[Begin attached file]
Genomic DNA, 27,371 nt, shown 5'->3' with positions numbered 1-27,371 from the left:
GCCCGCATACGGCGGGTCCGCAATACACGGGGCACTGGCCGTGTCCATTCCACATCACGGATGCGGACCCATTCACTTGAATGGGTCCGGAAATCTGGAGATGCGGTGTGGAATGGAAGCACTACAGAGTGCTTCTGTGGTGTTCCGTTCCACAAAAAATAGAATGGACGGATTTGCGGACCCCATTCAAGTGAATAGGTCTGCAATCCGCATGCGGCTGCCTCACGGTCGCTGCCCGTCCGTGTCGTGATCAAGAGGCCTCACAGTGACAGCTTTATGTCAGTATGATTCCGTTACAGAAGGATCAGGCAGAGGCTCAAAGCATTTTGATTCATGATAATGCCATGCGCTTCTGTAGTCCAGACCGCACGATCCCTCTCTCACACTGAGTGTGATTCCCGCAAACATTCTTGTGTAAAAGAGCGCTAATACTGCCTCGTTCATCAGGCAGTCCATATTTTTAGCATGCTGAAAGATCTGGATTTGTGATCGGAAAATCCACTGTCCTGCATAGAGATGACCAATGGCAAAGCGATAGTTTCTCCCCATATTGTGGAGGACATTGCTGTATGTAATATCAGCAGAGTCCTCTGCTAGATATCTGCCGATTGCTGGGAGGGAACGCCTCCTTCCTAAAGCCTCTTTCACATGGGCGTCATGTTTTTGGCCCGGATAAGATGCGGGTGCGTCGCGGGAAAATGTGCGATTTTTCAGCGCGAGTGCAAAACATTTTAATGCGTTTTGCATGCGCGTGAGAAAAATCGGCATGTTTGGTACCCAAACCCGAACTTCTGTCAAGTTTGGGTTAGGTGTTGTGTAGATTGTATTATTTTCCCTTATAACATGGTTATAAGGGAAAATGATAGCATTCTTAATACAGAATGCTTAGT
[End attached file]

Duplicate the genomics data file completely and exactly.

Genomic DNA, 27,371 nt, shown 5'->3' with positions numbered 1-27,371 from the left:
GCCCGCATACGGCGGGTCCGCAATACACGGGGCACTGGCCGTGTCCATTCCACATCACGGATGCGGACCCATTCACTTGAATGGGTCCGGAAATCTGGAGATGCGGTGTGGAATGGAAGCACTACAGAGTGCTTCTGTGGTGTTCCGTTCCACAAAAAATAGAATGGACGGATTTGCGGACCCCATTCAAGTGAATAGGTCTGCAATCCGCATGCGGCTGCCTCACGGTCGCTGCCCGTCCGTGTCGTGATCAAGAGGCCTCACAGTGACAGCTTTATGTCAGTATGATTCCGTTACAGAAGGATCAGGCAGAGGCTCAAAGCATTTTGATTCATGATAATGCCATGCGCTTCTGTAGTCCAGACCGCACGATCCCTCTCTCACACTGAGTGTGATTCCCGCAAACATTCTTGTGTAAAAGAGCGCTAATACTGCCTCGTTCATCAGGCAGTCCATATTTTTAGCATGCTGAAAGATCTGGATTTGTGATCGGAAAATCCACTGTCCTGCATAGAGATGACCAATGGCAAAGCGATAGTTTCTCCCCATATTGTGGAGGACATTGCTGTATGTAATATCAGCAGAGTCCTCTGCTAGATATCTGCCGATTGCTGGGAGGGAACGCCTCCTTCCTAAAGCCTCTTTCACATGGGCGTCATGTTTTTGGCCCGGATAAGATGCGGGTGCGTCGCGGGAAAATGTGCGATTTTTCAGCGCGAGTGCAAAACATTTTAATGCGTTTTGCATGCGCGTGAGAAAAATCGGCATGTTTGGTACCCAAACCCGAACTTCTGTCAAGTTTGGGTTAGGTGTTGTGTAGATTGTATTATTTTCCCTTATAACATGGTTATAAGGGAAAATGATAGCATTCTTAATACAGAATGCTTAGT